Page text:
Have you ever come across an item and thought it was dirty, just because it looked old?
How about that noisy blender your mom always used to make milkshakes, that has yellowed with age and looks absolutely filthy! Or how about your grandparents’ faithful old pot they still use to make your favourite Sunday dish? I know what you are thinking; “how can it be okay to still eat from that?”
The perception of dirt
When we think about dirty objects, we often equate dirt with grime or dust.
It’s common practice (especially amongst mother-in-laws) to run your fingers over a surface and to use the amount of of dust as a measure of cleanliness. I always imagine a health inspector wearing white gloves, running his fingers across the top of a cupboard and declaring an establishment unworthy of a star rating. We often think that just because objects are old (and possibly dusty) they must be dirty...
The compounds normally found on old items i.e. dust, contain a number of elements such as plant pollen, organic compounds from outdoor soil, dead skin cells, textile and paper fibers which is gathered onto an object like a basket with dirty laundry. Grime - on the other hand - may be ingrained onto the surface of an object.
There is a big difference - from a hygiene perspective - between dirty as referring to weathering, grime or dust particles, and the connotation of dirty as referring to an environment where bacteria and viruses thrive. Unhygienic surfaces that can cause us to feel unwell or ill is where dirty becomes concerning.
Type of surfaces that attract dirt and bacteria
When we look at what attracts bacteria, and the studies done around the 5 second rule, contamination of food comes down to three variables;
- The type floor surface (dry vs damp)
- The type of food (food that contains higher levels of moisture versus others that don’t)
- The length of time food comes in contact with surfaces (the longer time being the culprit)
All three of these greatly determine the transfer of bacteria. If we apply this principle to the surface of everyday objects, moisture levels and the length of time bacteria spends on a surface should therefore also have an impact on the levels of bacteria found on an object.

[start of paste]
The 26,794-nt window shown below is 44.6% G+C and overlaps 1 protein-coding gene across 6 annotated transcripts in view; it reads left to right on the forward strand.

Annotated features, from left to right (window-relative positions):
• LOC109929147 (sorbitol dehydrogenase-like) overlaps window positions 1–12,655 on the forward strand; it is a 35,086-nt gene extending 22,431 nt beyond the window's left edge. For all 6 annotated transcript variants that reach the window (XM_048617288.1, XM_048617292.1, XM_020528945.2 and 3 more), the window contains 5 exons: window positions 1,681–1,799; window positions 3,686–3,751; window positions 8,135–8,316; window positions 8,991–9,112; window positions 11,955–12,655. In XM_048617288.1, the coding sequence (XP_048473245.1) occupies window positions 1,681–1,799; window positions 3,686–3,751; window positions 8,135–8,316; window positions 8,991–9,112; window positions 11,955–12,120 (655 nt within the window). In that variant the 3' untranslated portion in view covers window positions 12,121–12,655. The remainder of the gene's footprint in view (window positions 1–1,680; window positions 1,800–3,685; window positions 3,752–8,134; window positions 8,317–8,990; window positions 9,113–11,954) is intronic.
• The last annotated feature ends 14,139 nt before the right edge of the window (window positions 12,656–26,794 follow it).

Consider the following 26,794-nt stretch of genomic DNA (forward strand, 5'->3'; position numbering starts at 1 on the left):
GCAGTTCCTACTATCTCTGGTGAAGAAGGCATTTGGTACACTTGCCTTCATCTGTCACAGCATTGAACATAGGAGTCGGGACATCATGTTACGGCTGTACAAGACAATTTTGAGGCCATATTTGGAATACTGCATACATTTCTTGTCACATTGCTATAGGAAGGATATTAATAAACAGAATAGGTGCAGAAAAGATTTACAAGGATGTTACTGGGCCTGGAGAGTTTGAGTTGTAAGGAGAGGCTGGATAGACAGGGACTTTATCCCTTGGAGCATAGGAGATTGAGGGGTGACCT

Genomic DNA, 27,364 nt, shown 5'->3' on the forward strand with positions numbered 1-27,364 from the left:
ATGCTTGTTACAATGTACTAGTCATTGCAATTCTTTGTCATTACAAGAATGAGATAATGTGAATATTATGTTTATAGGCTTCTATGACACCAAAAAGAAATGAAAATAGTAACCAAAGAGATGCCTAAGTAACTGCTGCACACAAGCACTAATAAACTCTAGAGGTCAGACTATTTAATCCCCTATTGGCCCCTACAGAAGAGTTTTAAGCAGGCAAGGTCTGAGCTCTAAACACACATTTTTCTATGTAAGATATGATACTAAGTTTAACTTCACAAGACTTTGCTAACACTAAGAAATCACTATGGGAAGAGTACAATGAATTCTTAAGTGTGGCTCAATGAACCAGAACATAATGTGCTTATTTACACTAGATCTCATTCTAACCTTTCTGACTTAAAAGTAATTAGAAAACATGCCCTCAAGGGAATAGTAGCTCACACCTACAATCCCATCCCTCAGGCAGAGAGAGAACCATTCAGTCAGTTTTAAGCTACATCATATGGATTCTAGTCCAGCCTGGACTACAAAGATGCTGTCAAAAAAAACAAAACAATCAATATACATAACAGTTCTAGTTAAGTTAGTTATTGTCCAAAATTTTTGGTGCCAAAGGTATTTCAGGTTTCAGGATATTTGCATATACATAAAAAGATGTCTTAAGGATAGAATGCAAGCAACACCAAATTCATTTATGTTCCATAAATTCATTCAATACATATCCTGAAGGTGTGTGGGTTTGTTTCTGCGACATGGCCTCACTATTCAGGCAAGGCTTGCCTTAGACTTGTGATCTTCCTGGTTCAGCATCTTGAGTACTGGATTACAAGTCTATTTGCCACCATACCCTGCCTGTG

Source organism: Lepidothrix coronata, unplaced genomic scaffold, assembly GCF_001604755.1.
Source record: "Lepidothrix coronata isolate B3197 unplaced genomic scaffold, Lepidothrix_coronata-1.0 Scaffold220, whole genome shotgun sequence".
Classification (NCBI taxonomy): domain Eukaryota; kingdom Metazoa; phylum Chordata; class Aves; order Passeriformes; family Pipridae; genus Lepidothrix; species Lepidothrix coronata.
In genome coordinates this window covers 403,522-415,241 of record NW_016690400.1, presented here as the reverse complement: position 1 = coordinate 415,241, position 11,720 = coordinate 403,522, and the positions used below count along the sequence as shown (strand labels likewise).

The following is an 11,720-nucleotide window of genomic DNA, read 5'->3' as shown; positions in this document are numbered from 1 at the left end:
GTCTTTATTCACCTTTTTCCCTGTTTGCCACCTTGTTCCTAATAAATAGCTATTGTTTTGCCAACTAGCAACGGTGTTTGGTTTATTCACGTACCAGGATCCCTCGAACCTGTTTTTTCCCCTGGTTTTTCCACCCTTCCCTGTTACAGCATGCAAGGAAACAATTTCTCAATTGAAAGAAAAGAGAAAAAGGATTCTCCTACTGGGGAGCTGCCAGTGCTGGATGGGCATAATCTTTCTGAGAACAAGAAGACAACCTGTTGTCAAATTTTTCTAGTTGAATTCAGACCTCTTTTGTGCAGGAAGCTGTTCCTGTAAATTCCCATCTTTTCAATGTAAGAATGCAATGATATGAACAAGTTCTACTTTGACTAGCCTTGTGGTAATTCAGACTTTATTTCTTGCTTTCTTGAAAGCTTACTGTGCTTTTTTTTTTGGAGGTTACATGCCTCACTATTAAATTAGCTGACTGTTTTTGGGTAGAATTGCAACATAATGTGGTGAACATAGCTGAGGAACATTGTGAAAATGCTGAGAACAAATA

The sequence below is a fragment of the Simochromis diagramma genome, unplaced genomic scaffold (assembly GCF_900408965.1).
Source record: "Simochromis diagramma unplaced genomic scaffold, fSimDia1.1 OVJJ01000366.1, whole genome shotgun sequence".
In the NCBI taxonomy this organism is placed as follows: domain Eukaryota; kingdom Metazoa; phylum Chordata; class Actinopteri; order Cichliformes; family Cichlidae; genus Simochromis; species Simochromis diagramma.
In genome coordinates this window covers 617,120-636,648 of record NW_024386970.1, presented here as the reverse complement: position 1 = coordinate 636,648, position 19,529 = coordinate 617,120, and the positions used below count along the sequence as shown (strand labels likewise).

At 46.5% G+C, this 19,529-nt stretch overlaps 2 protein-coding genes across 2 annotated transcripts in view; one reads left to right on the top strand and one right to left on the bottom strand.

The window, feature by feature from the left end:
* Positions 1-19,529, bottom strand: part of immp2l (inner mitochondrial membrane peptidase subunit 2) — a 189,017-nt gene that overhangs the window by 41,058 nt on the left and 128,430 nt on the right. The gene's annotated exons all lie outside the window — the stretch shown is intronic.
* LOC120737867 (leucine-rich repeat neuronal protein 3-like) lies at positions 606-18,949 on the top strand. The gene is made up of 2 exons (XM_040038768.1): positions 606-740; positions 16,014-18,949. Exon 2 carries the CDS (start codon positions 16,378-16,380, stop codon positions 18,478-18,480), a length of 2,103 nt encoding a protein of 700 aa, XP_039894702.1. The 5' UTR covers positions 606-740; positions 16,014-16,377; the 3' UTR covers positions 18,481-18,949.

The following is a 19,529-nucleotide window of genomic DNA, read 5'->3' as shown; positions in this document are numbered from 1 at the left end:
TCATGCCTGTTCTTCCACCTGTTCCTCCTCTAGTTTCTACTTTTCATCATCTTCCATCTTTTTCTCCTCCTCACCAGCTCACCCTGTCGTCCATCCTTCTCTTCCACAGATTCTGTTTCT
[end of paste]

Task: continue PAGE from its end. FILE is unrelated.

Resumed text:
In a previous blog we investigated the upcoming trend of antimicrobial surfaces that repel bacteria and rougher surfaces containing nanoscale pores that make it difficult for bacteria to attach. Surprisingly, we might think coins are highly unhygienic, but Philip Tierno, director of microbiology and immunology at New York University Langone Medical says that because of their antimicrobial properties, metals such as copper, nickel and silver don’t support bacteria.
Did you know that some bacteria hotspots are places and things you may not have ever have thought about? Read our blog, 7 Bacteria hotspots we bet you didn’t know about to find out more.
Thus the surface type of an object greatly determines its propensity to become a bacterial breeding ground, and this is applicable to both old and new surfaces.
The most common culprit for bacterial transfer
You may look at the old rag lying in the corner of the garage and think “Yuck, I’ll never in my life touch that with my hands”. You’d be surprised to find that it is those very hands that are the biggest source of bacteria transfer, not the rag!
Did you know that 80% of germs (such as E.Coli, Salmonella and diarrheal infection) are spread through touch?
Hands are the perfect breeding ground for bacteria as they contain the four key ingredients to host a big bacteria party. Disease-causing bacteria thrive in temperatures close to body temperature, areas containing moisture, environmental oxygen and environmental ph similar to that of the human body. So next time be sure to look at your own hands before you point fingers at an old object in disgust.
So do you still think shiny equals clean?
Because hands are the main vehicle for transferring bacteria, (new) household objects that we use regularly may actually be dirtier than the dreaded old rag silently waiting in your garage. We tend to think that items such as our mobile phones, laptops and desks - which are new and on-trend - are less likely to contain germs. However these items can be seen as bacteria’s working headquarters, with frequent contact being the main source of bacterial transfer. In fact, that dusty old object that hasn’t been used in years may not miss your frightful touch.
Did you know that a mobile phone can harbour as many as 25 000 germs per square inch? Find out how clean other items are in our blog Rank these by their cleanliness [Quiz].
What it all comes down to
As we mentioned above there are various factors that can impact an object’s level of hygiene; mainly the type of surface (smooth versus rough), moisture levels, temperature, and of course cross contamination in which our hands are the key source of spreading bacteria.
Even though objects may seem clean, we don’t really know what is lurking on the surface and what has come into contact with it before we use it; whether old or new.
It’s important to keep in mind that hygiene is everyone’s responsibility, so ensure that you wash your hands frequently and sanitise those objects that come into contact with hands on a regular basis.
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